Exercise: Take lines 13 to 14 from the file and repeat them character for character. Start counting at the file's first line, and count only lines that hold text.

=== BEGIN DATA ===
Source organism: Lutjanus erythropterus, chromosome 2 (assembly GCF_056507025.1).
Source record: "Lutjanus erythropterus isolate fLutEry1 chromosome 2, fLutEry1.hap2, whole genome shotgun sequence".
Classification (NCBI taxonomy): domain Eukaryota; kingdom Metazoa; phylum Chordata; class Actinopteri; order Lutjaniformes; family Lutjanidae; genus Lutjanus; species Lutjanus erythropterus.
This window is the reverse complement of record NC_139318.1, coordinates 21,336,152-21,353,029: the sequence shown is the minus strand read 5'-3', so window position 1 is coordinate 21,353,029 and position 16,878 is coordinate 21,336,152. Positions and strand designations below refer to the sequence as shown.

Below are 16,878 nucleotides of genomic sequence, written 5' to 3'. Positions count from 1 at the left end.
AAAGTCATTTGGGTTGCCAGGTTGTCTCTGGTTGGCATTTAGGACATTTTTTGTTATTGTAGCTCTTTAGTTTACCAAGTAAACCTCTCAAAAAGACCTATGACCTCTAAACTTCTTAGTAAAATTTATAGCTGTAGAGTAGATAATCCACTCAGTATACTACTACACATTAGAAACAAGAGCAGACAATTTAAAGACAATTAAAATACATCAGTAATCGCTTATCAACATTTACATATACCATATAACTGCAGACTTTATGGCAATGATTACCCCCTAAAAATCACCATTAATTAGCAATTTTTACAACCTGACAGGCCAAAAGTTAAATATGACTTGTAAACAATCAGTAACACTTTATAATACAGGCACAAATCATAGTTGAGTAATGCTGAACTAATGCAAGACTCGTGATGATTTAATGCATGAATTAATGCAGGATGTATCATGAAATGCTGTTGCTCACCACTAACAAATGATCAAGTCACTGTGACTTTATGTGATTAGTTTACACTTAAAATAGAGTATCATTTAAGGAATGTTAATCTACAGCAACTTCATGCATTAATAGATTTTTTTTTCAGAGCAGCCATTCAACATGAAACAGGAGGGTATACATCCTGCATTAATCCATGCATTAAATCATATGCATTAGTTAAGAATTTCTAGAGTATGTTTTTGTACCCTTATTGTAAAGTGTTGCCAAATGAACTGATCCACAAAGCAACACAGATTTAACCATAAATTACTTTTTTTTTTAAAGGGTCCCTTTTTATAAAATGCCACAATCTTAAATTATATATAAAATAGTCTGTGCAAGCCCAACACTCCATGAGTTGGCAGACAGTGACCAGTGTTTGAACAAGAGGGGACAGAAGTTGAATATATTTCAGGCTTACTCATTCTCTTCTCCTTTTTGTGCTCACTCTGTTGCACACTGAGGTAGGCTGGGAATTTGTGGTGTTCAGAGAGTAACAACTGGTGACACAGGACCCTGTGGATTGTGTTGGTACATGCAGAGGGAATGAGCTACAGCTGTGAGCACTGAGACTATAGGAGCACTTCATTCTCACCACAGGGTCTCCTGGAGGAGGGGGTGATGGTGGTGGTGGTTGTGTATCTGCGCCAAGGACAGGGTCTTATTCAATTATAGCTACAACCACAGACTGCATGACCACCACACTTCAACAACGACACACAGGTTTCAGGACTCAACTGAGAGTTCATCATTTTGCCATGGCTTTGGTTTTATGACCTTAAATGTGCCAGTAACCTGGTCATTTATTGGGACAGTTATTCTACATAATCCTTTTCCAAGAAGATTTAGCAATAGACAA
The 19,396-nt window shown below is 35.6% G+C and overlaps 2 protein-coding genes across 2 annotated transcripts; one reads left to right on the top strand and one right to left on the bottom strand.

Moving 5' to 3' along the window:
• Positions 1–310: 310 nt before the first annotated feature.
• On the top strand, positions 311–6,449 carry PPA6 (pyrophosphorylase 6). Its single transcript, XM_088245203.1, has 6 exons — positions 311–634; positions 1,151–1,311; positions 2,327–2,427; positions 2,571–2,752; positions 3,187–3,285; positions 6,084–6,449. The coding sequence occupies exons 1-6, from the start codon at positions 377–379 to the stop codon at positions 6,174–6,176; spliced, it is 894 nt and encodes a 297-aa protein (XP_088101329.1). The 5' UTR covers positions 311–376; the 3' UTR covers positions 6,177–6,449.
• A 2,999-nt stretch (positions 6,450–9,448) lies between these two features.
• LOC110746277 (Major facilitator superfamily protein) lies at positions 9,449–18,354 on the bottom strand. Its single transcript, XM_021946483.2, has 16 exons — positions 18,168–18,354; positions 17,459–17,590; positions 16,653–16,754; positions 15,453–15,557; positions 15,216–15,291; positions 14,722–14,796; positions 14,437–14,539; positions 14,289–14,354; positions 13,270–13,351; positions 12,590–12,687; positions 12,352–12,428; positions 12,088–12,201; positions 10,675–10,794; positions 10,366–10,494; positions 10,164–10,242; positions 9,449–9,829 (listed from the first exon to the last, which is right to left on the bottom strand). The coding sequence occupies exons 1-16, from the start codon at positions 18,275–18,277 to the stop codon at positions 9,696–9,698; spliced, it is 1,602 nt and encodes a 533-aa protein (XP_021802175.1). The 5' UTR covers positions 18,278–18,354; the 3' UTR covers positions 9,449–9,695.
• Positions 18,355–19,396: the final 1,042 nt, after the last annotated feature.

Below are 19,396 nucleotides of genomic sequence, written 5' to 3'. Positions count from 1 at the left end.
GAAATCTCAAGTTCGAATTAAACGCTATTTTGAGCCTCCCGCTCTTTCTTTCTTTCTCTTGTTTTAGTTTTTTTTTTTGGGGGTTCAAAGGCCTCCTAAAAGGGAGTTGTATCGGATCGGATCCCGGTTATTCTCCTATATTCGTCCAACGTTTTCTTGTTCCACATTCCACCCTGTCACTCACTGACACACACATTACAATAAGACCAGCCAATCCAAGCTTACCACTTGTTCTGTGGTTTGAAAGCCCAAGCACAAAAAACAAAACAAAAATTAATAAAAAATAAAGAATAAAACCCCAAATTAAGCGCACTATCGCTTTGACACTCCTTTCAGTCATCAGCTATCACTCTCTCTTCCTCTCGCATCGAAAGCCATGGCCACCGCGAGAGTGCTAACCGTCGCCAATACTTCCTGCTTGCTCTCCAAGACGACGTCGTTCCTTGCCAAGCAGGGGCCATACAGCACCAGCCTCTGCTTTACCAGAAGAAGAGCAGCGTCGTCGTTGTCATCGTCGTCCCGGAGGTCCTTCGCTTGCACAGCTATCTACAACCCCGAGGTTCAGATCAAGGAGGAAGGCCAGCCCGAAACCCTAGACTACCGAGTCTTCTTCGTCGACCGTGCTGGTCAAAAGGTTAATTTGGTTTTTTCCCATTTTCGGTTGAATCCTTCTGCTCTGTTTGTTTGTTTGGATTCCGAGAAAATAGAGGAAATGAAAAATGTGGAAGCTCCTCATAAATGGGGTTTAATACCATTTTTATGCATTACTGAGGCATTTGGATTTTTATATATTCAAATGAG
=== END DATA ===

• Positions 18,355–19,396: the final 1,042 nt, after the last annotated feature.

Below are 19,396 nucleotides of genomic sequence, written 5' to 3'. Positions count from 1 at the left end.